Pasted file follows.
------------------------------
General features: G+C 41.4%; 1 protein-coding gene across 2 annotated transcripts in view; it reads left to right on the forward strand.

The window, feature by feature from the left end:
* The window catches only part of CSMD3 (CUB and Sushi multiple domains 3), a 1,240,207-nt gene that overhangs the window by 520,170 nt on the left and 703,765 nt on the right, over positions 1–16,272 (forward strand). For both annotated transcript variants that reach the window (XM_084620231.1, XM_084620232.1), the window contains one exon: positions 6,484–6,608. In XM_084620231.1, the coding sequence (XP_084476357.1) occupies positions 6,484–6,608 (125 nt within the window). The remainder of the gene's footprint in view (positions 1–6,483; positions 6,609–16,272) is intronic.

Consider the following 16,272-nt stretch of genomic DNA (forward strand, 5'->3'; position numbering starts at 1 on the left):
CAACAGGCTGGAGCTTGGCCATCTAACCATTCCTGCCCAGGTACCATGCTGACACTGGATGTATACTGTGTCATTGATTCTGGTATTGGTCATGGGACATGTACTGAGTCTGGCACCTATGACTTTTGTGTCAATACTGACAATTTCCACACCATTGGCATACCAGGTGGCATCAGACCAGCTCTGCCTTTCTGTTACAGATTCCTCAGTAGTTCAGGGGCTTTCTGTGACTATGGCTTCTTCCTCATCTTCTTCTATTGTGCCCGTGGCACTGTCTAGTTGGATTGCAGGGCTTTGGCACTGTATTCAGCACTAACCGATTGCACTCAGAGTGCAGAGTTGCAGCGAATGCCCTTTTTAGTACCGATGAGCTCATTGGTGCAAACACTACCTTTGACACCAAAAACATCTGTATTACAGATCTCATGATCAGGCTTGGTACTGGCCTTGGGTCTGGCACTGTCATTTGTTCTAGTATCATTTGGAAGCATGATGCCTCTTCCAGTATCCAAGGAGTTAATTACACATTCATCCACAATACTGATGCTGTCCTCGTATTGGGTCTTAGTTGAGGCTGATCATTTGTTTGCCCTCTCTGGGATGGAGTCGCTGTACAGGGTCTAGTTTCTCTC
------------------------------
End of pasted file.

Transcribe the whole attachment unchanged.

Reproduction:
General features: G+C 41.4%; 1 protein-coding gene across 2 annotated transcripts in view; it reads left to right on the forward strand.

The window, feature by feature from the left end:
* The window catches only part of CSMD3 (CUB and Sushi multiple domains 3), a 1,240,207-nt gene that overhangs the window by 520,170 nt on the left and 703,765 nt on the right, over positions 1–16,272 (forward strand). For both annotated transcript variants that reach the window (XM_084620231.1, XM_084620232.1), the window contains one exon: positions 6,484–6,608. In XM_084620231.1, the coding sequence (XP_084476357.1) occupies positions 6,484–6,608 (125 nt within the window). The remainder of the gene's footprint in view (positions 1–6,483; positions 6,609–16,272) is intronic.

Consider the following 16,272-nt stretch of genomic DNA (forward strand, 5'->3'; position numbering starts at 1 on the left):
CAACAGGCTGGAGCTTGGCCATCTAACCATTCCTGCCCAGGTACCATGCTGACACTGGATGTATACTGTGTCATTGATTCTGGTATTGGTCATGGGACATGTACTGAGTCTGGCACCTATGACTTTTGTGTCAATACTGACAATTTCCACACCATTGGCATACCAGGTGGCATCAGACCAGCTCTGCCTTTCTGTTACAGATTCCTCAGTAGTTCAGGGGCTTTCTGTGACTATGGCTTCTTCCTCATCTTCTTCTATTGTGCCCGTGGCACTGTCTAGTTGGATTGCAGGGCTTTGGCACTGTATTCAGCACTAACCGATTGCACTCAGAGTGCAGAGTTGCAGCGAATGCCCTTTTTAGTACCGATGAGCTCATTGGTGCAAACACTACCTTTGACACCAAAAACATCTGTATTACAGATCTCATGATCAGGCTTGGTACTGGCCTTGGGTCTGGCACTGTCATTTGTTCTAGTATCATTTGGAAGCATGATGCCTCTTCCAGTATCCAAGGAGTTAATTACACATTCATCCACAATACTGATGCTGTCCTCGTATTGGGTCTTAGTTGAGGCTGATCATTTGTTTGCCCTCTCTGGGATGGAGTCGCTGTACAGGGTCTAGTTTCTCTC